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Is Tax sharing Optimal? An Analysis in a Principal-Agent Framework

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    We study the effects of a statutory wage tax sharing rule in a principal - agent framework with moral hazard (à la Holmstrom, 1979) using the approach of Bose, Pal, Sappington (2007) to model the stochastic relationship between the agent’s unobserved effort and his observed performance. The analysis indicates that tax sharing with positive legislated contributions from both the employer and employee does not maximize any of the outcomes - employee effort, wages, profits or welfare. Moreover, a rule which specifies a corner solution, with 100% of the tax statutorily levied on the employer will maximize effort, expected profit and expected welfare while 100% of the tax statutorily levied on the employee will maximize expected wages.

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    File URL: http://www.umbc.edu/economics/wpapers/wp_09_105.pdf
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    Paper provided by UMBC Department of Economics in its series UMBC Economics Department Working Papers with number 09-105.

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    Length: 5 pages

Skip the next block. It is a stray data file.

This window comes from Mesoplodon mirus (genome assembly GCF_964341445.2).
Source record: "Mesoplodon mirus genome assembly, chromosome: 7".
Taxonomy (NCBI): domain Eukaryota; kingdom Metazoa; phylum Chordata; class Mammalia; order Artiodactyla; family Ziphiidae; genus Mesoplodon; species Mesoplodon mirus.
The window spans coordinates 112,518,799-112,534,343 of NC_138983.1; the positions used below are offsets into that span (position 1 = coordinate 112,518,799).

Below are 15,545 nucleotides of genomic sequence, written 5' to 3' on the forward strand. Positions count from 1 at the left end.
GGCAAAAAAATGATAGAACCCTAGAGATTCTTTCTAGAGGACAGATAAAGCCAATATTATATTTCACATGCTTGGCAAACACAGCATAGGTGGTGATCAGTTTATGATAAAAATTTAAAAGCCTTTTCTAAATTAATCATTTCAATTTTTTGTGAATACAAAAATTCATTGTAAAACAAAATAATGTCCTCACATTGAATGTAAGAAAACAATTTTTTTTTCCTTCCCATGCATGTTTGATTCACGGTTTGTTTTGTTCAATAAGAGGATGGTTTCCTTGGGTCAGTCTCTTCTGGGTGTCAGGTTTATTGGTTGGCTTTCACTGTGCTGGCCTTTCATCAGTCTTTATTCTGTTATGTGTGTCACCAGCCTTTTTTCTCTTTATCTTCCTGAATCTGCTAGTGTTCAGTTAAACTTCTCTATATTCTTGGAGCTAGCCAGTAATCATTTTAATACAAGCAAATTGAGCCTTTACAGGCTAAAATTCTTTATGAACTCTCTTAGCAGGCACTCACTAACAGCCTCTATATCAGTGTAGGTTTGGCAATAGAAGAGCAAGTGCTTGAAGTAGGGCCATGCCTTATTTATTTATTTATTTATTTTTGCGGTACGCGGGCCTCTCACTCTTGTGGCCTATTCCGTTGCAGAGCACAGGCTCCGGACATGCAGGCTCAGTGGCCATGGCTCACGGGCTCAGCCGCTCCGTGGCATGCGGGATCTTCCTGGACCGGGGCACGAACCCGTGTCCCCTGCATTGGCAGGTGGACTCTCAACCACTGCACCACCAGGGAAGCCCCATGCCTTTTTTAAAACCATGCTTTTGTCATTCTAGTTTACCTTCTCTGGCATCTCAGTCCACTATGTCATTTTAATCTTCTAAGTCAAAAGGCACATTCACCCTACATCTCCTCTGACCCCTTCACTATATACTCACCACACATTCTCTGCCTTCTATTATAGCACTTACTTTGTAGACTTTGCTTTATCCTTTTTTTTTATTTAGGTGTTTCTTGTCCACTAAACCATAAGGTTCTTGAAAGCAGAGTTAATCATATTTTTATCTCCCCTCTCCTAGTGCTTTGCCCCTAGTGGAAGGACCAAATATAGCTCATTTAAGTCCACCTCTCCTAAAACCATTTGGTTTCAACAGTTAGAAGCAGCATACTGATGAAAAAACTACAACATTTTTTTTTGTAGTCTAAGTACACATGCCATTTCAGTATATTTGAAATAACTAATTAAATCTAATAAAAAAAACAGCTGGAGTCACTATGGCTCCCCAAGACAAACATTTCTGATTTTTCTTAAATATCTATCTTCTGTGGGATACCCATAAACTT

Date of creation: 20 Apr 2009
    Date of revision:
    Handle: RePEc:umb:econwp:09105
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    UMBC Department of Economics 1000 Hilltop Circle Baltimore MD 21250, USA

    Phone: 410-455-2160
    Fax: 410-455-1054
    Web page: http://www.umbc.edu/economics

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    1. Feldstein, Martin, 1995. "Effect of Marginal Tax Rates on Taxable Income: A Panel Study of the 1986 Tax Reform Act," Scholarly Articles 2766676, Harvard University Department of Economics.
    2. Seade, J. K., 1977. "On the shape of optimal tax schedules," Journal of Public Economics, Elsevier, vol. 7(2), pages 203-235, April.
    3. Jewitt, Ian, 1988. "Justifying the First-Order Approach to Principal-Agent Problems," Econometrica, Econometric Society, vol. 56(5), pages 1177-90, September.
    4. Eaton, Jonathan & Rosen, Harvey S, 1980. "Taxation, Human Capital, and Uncertainty," American Economic Review, American Economic Association, vol. 70(4), pages 705-15, September.
    5. David E. M. Sappington, 1991. "Incentives in Principal-Agent Relationships," Journal of Economic Perspectives, American Economic Association, vol. 5(2), pages 45-66, Spring.
    6. Arup Bose & Debashis Pal & David E. M. Sappington, 2011. "On the Performance of Linear Contracts," Journal of Economics & Management Strategy, Wiley Blackwell, vol. 20(1), pages 159-193, 03.
    7. Feldstein, Martin, 1995. "The Effect of Marginal Tax Rates on Taxable Income: A Panel Study of the 1986 Tax Reform Act," Journal of Political Economy, University of Chicago Press, vol. 103(3), pages 551-72, June.
    8. Eaton, Jonathan & Rosen, Harvey S., 1980. "Labor supply, uncertainty, and efficient taxation," Journal of Public Economics, Elsevier, vol. 14(3), pages 365-374, December.
    9. Diamond, P., 1994. "Optimal Income Taxation: An Exemple with a U-Shaped Pattern of Optimal Marginal Tax Rates," Working papers 94-14, Massachusetts Institute of Technology (MIT), Department of Economics.
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